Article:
What does the federal government need to do, to better help the oil and gas industry secure the vital national infrastructure it owns and operates?
That was the question weighed by panelists at a discussion this week on the sidelines of the annual RSA cybersecurity conference. The panel was put together by the the American Petroleum Institute and the University of Chicago Cyber Policy Initiative.
Recent reports, like the Director of National Intelligence’s Worldwide Threat Assessment, have painted a dire picture of the threats facing American critical infrastructure. And a recent House Committee on Homeland Security hearing aired criticism of how the Transportation Security Agency has handled its responsibilities to help ensure the cybersecurity of the nation’s pipeline system.
The panel brought together former and current officials, such as retired Brig. Gen. Francis X. Taylor, the former undersecretary for intelligence and analysis at the U.S. Department of Homeland Security, and Bob Kolasky, the director of the new National Risk Management Center at DHS. The panelists concluded that there needs to be more, and better, information sharing regarding cybersecurity vulnerabilities and intelligence between government and industry, and within government itself.
With more than 50 years in security of one form or another, Taylor brought a unique perspective to panel. He suggested addressing cybersecurity vulnerabilities through a similar lens to the one used in counterterrorism. Unlike with terrorism, there hasn’t yet been a major event to catalyze government and industry to join forces to address cybersecurity vulnerabilities. As with many issues across the federal government, the current approach has been fragmented.
Taylor suggested that there needs to be a mechanism within DHS to allow for more efficient information sharing, not just from the government to industry, but also from those who directly manage the IT and OT components of critical infrastructure operators. He compared this to the counterterrorism efforts where cops in the community are empowered to share intel, but also have access to the intel the federal government collects.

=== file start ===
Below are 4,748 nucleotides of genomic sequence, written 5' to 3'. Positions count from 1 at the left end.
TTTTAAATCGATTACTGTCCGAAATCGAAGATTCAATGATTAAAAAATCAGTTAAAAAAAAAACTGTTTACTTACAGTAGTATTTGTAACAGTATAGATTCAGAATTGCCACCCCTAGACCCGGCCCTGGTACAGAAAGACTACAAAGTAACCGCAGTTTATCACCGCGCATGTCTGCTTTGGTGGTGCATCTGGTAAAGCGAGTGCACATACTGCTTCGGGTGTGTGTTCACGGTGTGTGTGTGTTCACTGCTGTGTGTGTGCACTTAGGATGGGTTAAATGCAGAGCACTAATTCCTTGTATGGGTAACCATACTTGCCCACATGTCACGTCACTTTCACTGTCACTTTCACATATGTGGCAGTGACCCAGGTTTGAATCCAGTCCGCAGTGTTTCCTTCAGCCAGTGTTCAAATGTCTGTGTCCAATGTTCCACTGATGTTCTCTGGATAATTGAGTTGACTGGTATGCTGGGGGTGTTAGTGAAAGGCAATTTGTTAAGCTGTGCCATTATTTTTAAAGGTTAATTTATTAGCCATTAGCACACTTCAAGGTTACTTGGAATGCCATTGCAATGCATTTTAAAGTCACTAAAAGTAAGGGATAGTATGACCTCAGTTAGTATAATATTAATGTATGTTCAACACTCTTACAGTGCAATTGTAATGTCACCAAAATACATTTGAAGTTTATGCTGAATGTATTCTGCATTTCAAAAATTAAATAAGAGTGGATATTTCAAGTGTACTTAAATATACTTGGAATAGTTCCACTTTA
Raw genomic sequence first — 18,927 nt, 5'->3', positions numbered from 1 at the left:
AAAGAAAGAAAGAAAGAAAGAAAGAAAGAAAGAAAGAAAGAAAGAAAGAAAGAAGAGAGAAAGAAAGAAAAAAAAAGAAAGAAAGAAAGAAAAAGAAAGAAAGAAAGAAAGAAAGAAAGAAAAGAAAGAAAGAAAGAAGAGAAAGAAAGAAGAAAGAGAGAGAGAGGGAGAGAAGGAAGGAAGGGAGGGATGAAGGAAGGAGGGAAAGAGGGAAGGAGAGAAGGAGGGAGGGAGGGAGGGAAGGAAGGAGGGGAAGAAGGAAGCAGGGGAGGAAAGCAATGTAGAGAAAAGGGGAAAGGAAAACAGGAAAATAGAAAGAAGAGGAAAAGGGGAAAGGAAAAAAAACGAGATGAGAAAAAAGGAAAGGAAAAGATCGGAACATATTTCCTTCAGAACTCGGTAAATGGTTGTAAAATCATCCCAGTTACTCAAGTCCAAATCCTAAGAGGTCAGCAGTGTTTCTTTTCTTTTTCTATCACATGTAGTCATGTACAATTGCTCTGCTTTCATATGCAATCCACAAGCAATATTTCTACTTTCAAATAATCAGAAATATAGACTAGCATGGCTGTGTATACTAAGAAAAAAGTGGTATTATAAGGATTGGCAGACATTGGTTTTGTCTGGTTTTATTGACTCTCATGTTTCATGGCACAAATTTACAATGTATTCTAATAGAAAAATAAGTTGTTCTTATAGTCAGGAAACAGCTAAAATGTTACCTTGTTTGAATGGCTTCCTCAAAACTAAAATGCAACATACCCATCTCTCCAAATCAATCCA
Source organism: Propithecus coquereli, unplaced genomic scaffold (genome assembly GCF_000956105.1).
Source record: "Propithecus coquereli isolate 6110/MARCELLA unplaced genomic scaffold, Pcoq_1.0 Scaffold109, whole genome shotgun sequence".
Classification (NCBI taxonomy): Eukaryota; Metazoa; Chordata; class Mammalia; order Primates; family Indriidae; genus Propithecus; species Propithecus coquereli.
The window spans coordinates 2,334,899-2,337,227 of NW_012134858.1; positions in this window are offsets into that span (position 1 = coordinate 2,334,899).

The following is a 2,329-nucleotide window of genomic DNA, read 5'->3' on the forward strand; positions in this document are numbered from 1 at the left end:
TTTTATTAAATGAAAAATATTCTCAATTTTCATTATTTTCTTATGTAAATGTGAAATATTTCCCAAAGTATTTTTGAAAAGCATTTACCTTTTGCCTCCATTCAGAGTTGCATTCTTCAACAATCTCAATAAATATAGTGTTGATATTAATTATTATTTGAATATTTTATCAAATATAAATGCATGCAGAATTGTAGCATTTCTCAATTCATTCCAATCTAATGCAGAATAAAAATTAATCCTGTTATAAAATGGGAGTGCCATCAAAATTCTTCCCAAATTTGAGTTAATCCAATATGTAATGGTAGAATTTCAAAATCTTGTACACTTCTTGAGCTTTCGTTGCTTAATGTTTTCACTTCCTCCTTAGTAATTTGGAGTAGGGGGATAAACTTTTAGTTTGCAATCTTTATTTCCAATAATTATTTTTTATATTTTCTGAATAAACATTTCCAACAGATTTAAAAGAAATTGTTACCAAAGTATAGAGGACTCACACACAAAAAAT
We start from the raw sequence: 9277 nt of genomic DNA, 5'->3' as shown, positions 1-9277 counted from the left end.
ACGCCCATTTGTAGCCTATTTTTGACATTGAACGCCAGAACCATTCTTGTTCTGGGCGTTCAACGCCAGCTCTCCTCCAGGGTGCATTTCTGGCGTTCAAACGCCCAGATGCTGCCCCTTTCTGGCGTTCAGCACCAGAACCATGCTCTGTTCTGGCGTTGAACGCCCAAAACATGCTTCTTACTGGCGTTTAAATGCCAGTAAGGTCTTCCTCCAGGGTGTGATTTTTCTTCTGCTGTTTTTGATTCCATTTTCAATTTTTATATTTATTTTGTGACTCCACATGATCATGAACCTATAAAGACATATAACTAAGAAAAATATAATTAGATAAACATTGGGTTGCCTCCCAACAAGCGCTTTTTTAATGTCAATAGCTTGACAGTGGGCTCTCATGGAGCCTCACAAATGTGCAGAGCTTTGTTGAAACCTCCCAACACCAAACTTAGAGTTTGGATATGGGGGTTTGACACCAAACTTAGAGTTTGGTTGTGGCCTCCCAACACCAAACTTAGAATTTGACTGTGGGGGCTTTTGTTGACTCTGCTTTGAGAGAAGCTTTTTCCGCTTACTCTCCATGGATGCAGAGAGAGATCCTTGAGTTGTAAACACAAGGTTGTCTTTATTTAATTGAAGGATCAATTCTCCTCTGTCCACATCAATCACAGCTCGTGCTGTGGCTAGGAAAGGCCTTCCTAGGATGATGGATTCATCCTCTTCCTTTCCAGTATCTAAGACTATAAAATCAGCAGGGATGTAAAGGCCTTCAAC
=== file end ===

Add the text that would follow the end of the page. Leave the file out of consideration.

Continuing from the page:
As the conversation shifted to discuss the current information sharing environment, Suzanne Lemieux of API pointed out that the oil and natural gas companies operating a sizeable portion of the energy critical infrastructure are private companies facing threats from foreign nation states and threat actors with the support of national militaries and governments. Lemieux highlighted that today, those same companies in the U.S. receive limited details regarding threats and that current information sharing practices are insufficient. “Without improved information sharing and increased collaboration between industry and the government, we’re leaving private companies to fend off foreign militaries by themselves,” said Lemieux.
“The industry has improved its culture to foster greater information sharing and has had success through the [Information Sharing and Analysis Centers, or] ISACs,” she added. “Now we need to work with our government partners to continue the process.”
Kolasky, asked if information sharing has improved across the federal government, concurred with Lemieux and Taylor that more work needed to be done. But he also pointed out that to date, DHS has made some improvements, especially through establishing the national network of fusion centers. Phyllis Lee, senior director of controls at the Center for Internet Security, added that even the NSA, where she worked for more than 20 years before joining CIS, has improved its information sharing practices, at least within the federal government.
But while there has been some progress, everyone on the panel agreed that there could be more.
One of the areas most vulnerable to cyber attacks, say experts, is the supply chain that feeds into critical infrastructure operations. Dr. Allan Friedman, the fifth panelist and director of cybersecurity initiatives at the National Telecommunications and Information Administration —part of the U.S. Department of Commerce — discussed how his current initiative at NTIA to increase transparency in software components could help improve supply chain security.
He is coordinating a multi-stakeholder process regarding a “software bill of materials,” which would essentially list all the components of various software products so that companies can be more aware of what is a part of their systems. Kolasky was quick to point out that this would not be an end-all solution, but agreed that it would be a positive step to increasing the security of the supply chain.
Across the panel, the experts maintained a positive outlook on improving partnerships between the private industry operating our critical infrastructure and the federal government. Through ISACs, Sector Coordinating Councils, and other similar mechanisms, there is some information sharing already occurring. Now with the National Risk Management Center, there is a dedicated organization within DHS’s newly minted Cybersecurity and Infrastructure Security Agency that is actively conducting risk assessments on the cyber risks facing not just oil and natural gas companies, but other vital industries like financial services, telecommunications companies, and ports.
For API, the panel was a much needed open conversation, and showed one facet of improving the industry’s cybersecurity posture, as the oil and natural gas companies continue evolving to meet the changing cyber threat environment.
This report was prepared by Global Cyber Policy Watch, who attended the panel on March 4, 2019.